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The Economist: Love for Gilbert, Cheap Stuff, Slows

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No, that image is not a Hallmark Halloween card. It's Detroit as seen by The Economist, which this morning hit us with the headline So cheap, there’s hope: the parable of Detroit. Of course, they begin with the same old disaster scenario: bad census figures, 60,000 vacant homes, collapse of the tax base... etc. So who will save us now? Mayor Bing? Nope! Kresge money? Not quite. Dan Gilbert? Ding, ding, ding! The Economist has a love fest for the building buyer whom they call a pioneer and "remarkable." Says Gilbert, “We have to create a hot urban core, and it is going to happen.”
The Economist pours major props on Gilbert for moving the staff of Quicken Loans downtown, but it is far less smitten with TechTown, our business acceleration organization.

So far, a lot of the business TechTown has incubated has not been particularly high-tech: dry-cleaning businesses and art restoration, as well as a cryogenic tissue-storage facility. It goes on to lose a little Gilbert love over the white yuppie issue. "Considering the fact that the city of Detroit is 83% black (and a further 7% Hispanic), you see an awful lot of white faces around TechTown, and for that matter at Quicken Loans." To wrap it all up, the Economist falls back in love with Detroit by way of cheap real estate and Detroit's most famous former model turned restauranteur. "Phil Cooley is an emblem of this new phenomenon. He has opened Detroit’s nicest new restaurant, Slows Bar B Q, opposite a derelict railway station." Wow. This is really unfortunate. The Economist must have gotten pretty cracked out on pulled pork and picklebacks and Jolly Pumpkin on tap because Slows opened in 2005 which makes it old news. That's really sticking it to Roast which is both nicer and newer (opened 2008). Did someone have a bad steak downtown? In summation, only in Detroit does BBQ save the world. Also mark your calendar for next year because a media ode to Slows has become an annual October event. The Times fell in love just last year at this time. Bets on who will discover Detroit has decent food next year?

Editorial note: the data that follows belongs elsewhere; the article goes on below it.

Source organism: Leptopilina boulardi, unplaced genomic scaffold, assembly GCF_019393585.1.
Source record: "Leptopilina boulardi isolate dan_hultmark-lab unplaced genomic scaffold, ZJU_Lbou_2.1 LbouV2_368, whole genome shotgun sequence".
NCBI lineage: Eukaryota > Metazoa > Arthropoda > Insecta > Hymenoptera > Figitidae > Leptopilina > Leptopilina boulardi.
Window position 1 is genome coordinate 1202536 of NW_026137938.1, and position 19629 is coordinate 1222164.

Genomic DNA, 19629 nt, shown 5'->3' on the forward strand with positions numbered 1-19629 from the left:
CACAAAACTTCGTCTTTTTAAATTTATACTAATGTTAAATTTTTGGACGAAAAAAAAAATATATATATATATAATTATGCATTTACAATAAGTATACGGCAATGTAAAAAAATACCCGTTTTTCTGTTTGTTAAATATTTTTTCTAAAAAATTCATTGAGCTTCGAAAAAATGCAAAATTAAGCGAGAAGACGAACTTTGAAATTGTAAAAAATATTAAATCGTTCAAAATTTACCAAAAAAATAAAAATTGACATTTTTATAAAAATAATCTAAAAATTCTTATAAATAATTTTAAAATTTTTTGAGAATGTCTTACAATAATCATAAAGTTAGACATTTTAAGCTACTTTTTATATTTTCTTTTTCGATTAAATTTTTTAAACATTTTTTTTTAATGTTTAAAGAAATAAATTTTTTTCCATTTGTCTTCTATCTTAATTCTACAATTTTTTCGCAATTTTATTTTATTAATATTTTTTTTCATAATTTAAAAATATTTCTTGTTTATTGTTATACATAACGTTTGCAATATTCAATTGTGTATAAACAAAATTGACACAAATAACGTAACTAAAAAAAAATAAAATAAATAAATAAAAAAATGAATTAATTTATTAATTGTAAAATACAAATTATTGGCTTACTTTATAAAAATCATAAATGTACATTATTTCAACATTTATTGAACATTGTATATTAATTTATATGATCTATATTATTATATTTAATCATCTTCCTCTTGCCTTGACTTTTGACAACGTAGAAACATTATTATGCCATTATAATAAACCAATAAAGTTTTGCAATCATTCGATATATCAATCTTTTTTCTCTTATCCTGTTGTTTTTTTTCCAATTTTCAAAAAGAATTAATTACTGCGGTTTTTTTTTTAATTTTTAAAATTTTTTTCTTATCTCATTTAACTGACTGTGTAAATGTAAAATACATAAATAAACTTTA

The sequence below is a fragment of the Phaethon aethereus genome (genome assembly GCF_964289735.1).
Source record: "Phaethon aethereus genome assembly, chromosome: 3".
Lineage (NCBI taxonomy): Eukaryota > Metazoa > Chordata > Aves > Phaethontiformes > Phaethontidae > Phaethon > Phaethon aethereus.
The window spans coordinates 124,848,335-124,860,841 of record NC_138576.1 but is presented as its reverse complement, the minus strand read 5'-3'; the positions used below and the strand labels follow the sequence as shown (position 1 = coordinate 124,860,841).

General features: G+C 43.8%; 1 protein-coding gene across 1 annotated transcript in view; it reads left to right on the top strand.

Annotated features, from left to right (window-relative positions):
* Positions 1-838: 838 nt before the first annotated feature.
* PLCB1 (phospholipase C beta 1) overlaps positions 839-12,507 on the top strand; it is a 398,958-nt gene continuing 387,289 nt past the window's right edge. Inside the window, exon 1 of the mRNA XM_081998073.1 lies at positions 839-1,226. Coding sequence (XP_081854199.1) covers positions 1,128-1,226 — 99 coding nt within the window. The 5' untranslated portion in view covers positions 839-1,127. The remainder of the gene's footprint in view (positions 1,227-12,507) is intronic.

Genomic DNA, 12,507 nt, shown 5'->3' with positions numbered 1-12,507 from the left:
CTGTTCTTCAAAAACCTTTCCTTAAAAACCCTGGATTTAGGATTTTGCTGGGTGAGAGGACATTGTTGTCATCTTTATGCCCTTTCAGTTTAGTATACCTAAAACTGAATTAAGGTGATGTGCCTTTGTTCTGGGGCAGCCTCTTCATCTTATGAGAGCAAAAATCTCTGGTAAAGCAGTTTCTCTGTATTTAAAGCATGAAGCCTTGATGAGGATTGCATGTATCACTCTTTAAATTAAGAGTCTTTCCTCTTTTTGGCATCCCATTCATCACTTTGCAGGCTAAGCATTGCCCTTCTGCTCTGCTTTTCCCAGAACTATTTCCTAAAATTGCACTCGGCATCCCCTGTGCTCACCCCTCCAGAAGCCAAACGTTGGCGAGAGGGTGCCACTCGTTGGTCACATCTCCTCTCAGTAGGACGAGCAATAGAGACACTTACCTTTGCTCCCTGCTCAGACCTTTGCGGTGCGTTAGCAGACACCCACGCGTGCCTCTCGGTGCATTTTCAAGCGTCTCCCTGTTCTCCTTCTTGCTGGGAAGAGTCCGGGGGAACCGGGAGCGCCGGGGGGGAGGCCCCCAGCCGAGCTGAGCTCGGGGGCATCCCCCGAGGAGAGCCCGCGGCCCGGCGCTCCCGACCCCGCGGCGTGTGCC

· Detroit’s Renewal, Slow-Cooked [NYTimes]
· So cheap, there’s hope [The Economist]